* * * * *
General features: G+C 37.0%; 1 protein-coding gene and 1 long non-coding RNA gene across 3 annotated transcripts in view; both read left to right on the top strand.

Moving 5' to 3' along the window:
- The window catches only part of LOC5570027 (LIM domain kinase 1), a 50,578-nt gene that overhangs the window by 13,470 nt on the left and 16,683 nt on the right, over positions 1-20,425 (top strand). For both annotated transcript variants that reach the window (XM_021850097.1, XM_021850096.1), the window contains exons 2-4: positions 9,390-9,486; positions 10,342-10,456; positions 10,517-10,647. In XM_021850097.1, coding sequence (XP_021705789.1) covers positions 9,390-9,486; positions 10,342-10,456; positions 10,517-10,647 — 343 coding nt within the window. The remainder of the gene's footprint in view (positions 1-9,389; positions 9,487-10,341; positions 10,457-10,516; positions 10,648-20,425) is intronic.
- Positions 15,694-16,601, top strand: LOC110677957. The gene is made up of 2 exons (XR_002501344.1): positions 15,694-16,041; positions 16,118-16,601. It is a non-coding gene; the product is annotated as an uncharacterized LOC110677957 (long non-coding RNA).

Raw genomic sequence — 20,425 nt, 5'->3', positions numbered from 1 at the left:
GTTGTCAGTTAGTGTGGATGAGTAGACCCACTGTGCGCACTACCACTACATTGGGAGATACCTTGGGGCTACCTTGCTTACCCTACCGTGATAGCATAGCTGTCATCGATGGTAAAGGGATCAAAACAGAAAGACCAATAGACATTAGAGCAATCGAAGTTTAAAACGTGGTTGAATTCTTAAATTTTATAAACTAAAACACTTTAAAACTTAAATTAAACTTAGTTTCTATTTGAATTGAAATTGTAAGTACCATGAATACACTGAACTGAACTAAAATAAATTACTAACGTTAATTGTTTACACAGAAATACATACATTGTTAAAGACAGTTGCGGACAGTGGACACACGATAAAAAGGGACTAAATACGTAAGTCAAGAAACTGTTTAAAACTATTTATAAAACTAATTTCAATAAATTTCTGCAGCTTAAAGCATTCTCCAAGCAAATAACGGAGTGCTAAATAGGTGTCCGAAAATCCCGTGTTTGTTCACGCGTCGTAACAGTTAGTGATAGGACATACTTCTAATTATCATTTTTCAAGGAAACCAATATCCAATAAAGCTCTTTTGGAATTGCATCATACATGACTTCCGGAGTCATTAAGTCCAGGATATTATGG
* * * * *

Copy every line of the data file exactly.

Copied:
General features: G+C 37.0%; 1 protein-coding gene and 1 long non-coding RNA gene across 3 annotated transcripts in view; both read left to right on the top strand.

Moving 5' to 3' along the window:
- The window catches only part of LOC5570027 (LIM domain kinase 1), a 50,578-nt gene that overhangs the window by 13,470 nt on the left and 16,683 nt on the right, over positions 1-20,425 (top strand). For both annotated transcript variants that reach the window (XM_021850097.1, XM_021850096.1), the window contains exons 2-4: positions 9,390-9,486; positions 10,342-10,456; positions 10,517-10,647. In XM_021850097.1, coding sequence (XP_021705789.1) covers positions 9,390-9,486; positions 10,342-10,456; positions 10,517-10,647 — 343 coding nt within the window. The remainder of the gene's footprint in view (positions 1-9,389; positions 9,487-10,341; positions 10,457-10,516; positions 10,648-20,425) is intronic.
- Positions 15,694-16,601, top strand: LOC110677957. The gene is made up of 2 exons (XR_002501344.1): positions 15,694-16,041; positions 16,118-16,601. It is a non-coding gene; the product is annotated as an uncharacterized LOC110677957 (long non-coding RNA).

Raw genomic sequence — 20,425 nt, 5'->3', positions numbered from 1 at the left:
GTTGTCAGTTAGTGTGGATGAGTAGACCCACTGTGCGCACTACCACTACATTGGGAGATACCTTGGGGCTACCTTGCTTACCCTACCGTGATAGCATAGCTGTCATCGATGGTAAAGGGATCAAAACAGAAAGACCAATAGACATTAGAGCAATCGAAGTTTAAAACGTGGTTGAATTCTTAAATTTTATAAACTAAAACACTTTAAAACTTAAATTAAACTTAGTTTCTATTTGAATTGAAATTGTAAGTACCATGAATACACTGAACTGAACTAAAATAAATTACTAACGTTAATTGTTTACACAGAAATACATACATTGTTAAAGACAGTTGCGGACAGTGGACACACGATAAAAAGGGACTAAATACGTAAGTCAAGAAACTGTTTAAAACTATTTATAAAACTAATTTCAATAAATTTCTGCAGCTTAAAGCATTCTCCAAGCAAATAACGGAGTGCTAAATAGGTGTCCGAAAATCCCGTGTTTGTTCACGCGTCGTAACAGTTAGTGATAGGACATACTTCTAATTATCATTTTTCAAGGAAACCAATATCCAATAAAGCTCTTTTGGAATTGCATCATACATGACTTCCGGAGTCATTAAGTCCAGGATATTATGG